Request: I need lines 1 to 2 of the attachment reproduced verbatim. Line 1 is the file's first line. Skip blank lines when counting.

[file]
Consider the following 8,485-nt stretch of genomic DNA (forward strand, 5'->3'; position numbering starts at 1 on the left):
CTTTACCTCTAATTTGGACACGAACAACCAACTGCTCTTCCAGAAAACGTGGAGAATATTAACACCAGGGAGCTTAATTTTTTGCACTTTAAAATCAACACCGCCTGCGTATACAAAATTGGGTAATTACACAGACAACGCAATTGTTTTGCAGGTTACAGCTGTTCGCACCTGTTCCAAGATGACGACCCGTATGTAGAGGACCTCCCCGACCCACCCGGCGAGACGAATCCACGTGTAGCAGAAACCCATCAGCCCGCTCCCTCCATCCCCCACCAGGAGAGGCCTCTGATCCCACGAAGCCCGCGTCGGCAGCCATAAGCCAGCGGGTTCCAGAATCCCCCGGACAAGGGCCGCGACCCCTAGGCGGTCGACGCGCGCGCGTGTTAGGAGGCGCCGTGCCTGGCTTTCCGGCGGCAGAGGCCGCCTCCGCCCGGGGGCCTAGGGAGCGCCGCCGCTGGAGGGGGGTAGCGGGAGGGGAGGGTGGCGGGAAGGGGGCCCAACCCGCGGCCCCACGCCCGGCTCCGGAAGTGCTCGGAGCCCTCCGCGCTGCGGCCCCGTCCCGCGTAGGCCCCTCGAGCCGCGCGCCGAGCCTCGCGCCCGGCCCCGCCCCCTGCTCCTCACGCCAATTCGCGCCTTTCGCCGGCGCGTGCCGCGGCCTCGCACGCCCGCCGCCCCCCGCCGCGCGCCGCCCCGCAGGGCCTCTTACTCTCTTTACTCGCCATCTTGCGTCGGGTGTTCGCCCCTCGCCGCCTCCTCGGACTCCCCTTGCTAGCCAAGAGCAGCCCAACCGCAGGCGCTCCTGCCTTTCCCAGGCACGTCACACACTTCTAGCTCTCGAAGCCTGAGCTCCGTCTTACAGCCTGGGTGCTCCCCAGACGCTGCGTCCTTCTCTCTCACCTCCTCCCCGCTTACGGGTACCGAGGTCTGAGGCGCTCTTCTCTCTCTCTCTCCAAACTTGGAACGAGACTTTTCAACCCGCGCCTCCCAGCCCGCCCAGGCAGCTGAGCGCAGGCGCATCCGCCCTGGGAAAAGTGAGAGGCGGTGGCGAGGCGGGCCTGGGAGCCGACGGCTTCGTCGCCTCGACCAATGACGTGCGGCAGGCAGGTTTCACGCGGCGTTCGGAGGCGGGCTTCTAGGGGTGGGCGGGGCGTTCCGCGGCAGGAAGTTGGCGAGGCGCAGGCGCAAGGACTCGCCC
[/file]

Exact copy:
Consider the following 8,485-nt stretch of genomic DNA (forward strand, 5'->3'; position numbering starts at 1 on the left):
CTTTACCTCTAATTTGGACACGAACAACCAACTGCTCTTCCAGAAAACGTGGAGAATATTAACACCAGGGAGCTTAATTTTTTGCACTTTAAAATCAACACCGCCTGCGTATACAAAATTGGGTAATTACACAGACAACGCAATTGTTTTGCAGGTTACAGCTGTTCGCACCTGTTCCAAGATGACGACCCGTATGTAGAGGACCTCCCCGACCCACCCGGCGAGACGAATCCACGTGTAGCAGAAACCCATCAGCCCGCTCCCTCCATCCCCCACCAGGAGAGGCCTCTGATCCCACGAAGCCCGCGTCGGCAGCCATAAGCCAGCGGGTTCCAGAATCCCCCGGACAAGGGCCGCGACCCCTAGGCGGTCGACGCGCGCGCGTGTTAGGAGGCGCCGTGCCTGGCTTTCCGGCGGCAGAGGCCGCCTCCGCCCGGGGGCCTAGGGAGCGCCGCCGCTGGAGGGGGGTAGCGGGAGGGGAGGGTGGCGGGAAGGGGGCCCAACCCGCGGCCCCACGCCCGGCTCCGGAAGTGCTCGGAGCCCTCCGCGCTGCGGCCCCGTCCCGCGTAGGCCCCTCGAGCCGCGCGCCGAGCCTCGCGCCCGGCCCCGCCCCCTGCTCCTCACGCCAATTCGCGCCTTTCGCCGGCGCGTGCCGCGGCCTCGCACGCCCGCCGCCCCCCGCCGCGCGCCGCCCCGCAGGGCCTCTTACTCTCTTTACTCGCCATCTTGCGTCGGGTGTTCGCCCCTCGCCGCCTCCTCGGACTCCCCTTGCTAGCCAAGAGCAGCCCAACCGCAGGCGCTCCTGCCTTTCCCAGGCACGTCACACACTTCTAGCTCTCGAAGCCTGAGCTCCGTCTTACAGCCTGGGTGCTCCCCAGACGCTGCGTCCTTCTCTCTCACCTCCTCCCCGCTTACGGGTACCGAGGTCTGAGGCGCTCTTCTCTCTCTCTCTCCAAACTTGGAACGAGACTTTTCAACCCGCGCCTCCCAGCCCGCCCAGGCAGCTGAGCGCAGGCGCATCCGCCCTGGGAAAAGTGAGAGGCGGTGGCGAGGCGGGCCTGGGAGCCGACGGCTTCGTCGCCTCGACCAATGACGTGCGGCAGGCAGGTTTCACGCGGCGTTCGGAGGCGGGCTTCTAGGGGTGGGCGGGGCGTTCCGCGGCAGGAAGTTGGCGAGGCGCAGGCGCAAGGACTCGCCC